A continued contraction in construction output causes concern
This month sees little improvement in industry confidence with no resolution over Brexit on the horizon.
Despite an uncertain start for the industry in 2019, we have recently heard positive news of a major new construction project for the City of London. Plans for an innovative new skyscraper have recently been approved by the City of London Corporation.
The building which is nicknamed ‘The Tulip’ because of its distinctive bulb like form, has been designed by Foster & Partners. The size and shape of the building has proved controversial – when complete it will be 305m high, making it the second highest building in Western Europe after its South London neighbour, The Shard.
Despite ongoing fears of a slowdown in the construction industry, thanks in large part to Brexit uncertainty, there are a number of iconic projects already in the pipeline for the London skyline which are either moving ahead or waiting approval for the near future. Despite some mixed news related to the London housing market, the go ahead for The Tulip is a thumbs up for a major commercial project in the capital.
The weather effect
As we know from our ongoing analysis of trends in the UK construction industry, the weather can have a major impact on the health of the sector.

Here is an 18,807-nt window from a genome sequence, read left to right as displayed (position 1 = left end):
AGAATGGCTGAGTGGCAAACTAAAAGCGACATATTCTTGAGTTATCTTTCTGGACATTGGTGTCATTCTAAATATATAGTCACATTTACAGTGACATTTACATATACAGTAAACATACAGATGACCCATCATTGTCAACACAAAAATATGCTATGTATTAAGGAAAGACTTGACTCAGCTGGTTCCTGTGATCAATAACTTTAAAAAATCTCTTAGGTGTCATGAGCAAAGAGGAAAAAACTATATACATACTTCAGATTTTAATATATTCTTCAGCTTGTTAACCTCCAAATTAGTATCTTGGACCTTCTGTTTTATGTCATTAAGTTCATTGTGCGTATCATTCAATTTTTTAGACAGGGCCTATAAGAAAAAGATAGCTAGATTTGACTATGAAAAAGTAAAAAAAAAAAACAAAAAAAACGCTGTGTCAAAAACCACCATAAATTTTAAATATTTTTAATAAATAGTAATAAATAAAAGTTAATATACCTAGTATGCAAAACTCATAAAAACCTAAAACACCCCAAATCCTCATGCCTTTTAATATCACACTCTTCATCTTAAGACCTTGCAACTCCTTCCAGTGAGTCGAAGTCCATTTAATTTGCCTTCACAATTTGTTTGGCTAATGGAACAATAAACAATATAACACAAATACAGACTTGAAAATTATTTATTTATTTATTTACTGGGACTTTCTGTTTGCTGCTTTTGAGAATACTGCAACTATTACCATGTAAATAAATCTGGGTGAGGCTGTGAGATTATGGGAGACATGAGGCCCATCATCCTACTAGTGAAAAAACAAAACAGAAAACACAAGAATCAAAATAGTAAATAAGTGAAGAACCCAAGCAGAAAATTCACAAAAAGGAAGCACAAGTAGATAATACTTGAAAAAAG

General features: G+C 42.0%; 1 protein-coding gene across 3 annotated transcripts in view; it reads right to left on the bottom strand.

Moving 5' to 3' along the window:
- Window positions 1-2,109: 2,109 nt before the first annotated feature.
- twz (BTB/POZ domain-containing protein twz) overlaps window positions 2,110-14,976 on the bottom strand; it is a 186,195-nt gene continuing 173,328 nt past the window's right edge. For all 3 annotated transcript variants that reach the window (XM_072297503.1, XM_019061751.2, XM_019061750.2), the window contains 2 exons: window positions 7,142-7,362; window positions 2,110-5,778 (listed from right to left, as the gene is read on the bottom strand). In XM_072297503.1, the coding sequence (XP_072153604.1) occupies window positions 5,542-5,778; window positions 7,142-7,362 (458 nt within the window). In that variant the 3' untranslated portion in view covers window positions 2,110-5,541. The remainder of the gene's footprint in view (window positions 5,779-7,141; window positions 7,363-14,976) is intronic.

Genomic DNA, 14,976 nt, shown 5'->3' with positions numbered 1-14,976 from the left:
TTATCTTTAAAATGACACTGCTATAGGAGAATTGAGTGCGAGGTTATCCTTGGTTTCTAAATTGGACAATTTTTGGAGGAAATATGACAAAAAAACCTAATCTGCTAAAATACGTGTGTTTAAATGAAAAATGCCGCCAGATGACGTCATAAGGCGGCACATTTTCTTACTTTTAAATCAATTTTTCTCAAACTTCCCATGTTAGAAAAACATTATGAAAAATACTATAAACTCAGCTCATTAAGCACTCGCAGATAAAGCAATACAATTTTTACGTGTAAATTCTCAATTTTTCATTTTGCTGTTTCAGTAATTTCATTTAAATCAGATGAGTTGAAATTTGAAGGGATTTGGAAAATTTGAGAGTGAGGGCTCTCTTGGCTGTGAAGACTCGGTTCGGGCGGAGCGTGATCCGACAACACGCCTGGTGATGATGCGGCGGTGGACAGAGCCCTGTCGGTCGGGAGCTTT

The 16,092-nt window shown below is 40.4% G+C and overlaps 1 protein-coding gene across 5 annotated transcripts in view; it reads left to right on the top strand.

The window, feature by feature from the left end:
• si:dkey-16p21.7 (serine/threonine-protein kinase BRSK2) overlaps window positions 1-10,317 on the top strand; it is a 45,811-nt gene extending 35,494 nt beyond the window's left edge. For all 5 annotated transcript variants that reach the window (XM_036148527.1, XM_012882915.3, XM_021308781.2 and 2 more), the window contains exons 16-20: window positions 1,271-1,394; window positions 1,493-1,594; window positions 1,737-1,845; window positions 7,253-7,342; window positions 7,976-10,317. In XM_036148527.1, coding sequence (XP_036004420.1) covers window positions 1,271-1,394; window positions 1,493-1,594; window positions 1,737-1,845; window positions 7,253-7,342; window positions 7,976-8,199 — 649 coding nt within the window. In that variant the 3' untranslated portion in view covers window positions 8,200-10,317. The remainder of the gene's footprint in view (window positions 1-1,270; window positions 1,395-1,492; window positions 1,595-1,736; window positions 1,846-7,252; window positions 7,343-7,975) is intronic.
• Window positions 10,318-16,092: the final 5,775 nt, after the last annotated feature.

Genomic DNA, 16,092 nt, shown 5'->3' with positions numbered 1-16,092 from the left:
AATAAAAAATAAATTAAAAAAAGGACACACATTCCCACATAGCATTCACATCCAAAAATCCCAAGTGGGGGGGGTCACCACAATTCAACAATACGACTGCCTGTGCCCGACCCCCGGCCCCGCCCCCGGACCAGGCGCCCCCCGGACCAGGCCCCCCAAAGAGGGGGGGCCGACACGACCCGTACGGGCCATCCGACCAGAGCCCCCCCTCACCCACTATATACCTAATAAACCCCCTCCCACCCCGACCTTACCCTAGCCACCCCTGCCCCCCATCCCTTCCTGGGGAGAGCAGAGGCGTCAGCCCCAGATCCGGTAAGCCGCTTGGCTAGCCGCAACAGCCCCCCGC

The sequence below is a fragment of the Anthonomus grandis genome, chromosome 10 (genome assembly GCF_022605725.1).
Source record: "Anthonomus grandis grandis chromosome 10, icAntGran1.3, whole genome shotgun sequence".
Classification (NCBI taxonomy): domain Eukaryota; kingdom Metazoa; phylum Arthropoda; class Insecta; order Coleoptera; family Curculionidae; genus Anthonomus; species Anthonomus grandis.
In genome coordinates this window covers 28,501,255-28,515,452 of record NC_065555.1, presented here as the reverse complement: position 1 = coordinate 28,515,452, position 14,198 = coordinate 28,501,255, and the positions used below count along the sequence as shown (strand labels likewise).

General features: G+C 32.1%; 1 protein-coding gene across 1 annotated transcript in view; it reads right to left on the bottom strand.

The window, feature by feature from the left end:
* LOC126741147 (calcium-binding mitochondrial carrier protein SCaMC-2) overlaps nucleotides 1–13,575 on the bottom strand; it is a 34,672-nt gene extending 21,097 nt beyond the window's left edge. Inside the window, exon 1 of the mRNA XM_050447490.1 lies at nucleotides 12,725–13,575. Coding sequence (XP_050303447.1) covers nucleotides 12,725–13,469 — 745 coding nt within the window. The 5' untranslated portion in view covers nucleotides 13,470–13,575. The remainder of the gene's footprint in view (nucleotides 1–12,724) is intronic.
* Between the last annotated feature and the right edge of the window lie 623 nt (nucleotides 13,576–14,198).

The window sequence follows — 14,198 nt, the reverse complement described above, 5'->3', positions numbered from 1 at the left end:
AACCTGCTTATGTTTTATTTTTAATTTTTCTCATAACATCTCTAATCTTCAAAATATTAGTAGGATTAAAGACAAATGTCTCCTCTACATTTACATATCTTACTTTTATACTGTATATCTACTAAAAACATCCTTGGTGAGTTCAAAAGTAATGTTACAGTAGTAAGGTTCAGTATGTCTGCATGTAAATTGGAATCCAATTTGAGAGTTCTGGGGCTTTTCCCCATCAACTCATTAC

Poor weather is likely to affect both sentiment and physical construction activity. Unfortunately, our brief spell of early Spring good weather was not enough to boost the industry construction figures into positive territory.
Recent figures have shown a second month of contraction in the UK construction industry following the run of relatively positive output figures that we saw in 2018 (with the exception of the ‘Beast from the East’ blip at the start of the year – that weather affect again!).
This month’s IHS Markit/CIPS UK Construction Output survey put the index at 49.7. This was at least marginally better than the results reported for the previous month which we highlighted in our March blog. However, at below 50, this indicates that the industry remains in contraction, for the second month in a row.
What was the picture for each of the industry sectors?
A small amount of growth in house building could not make up for the bad news from both the commercial and civil engineering sectors. The worst area of the three was commercial construction which saw its greatest drop in activity since March of last year.
Commentary from IHS Markit/CIPS UK described this as a ‘recent soft patch’. General business uncertainty had slightly improved following the very negative feelings early in the year, but was generally subdued compared to the norm and the survey recorded only a very small increase in new business and employment figures over all.
Political uncertainty was once again cited as contributing to a lack of confidence and ‘indecisiveness’ is the current state of play on a number of major projects. Confidence in the industry as a whole and the UK economy in general is vitally important to ensure that planned multi million pound commercial and civil engineering projects continue to move ahead.
In common with most industries in the UK – a decisive plan for the way forward on Brexit (when that comes!) will certainly help to boost confidence.
As many projects are a long time in the planning stages – the industry remains busy with demand for quality workers continuing to be the case.
If you are a client looking for quality personnel, call us today and if you are a construction professional looking for the next step in your construction career – register online for the very best opportunities.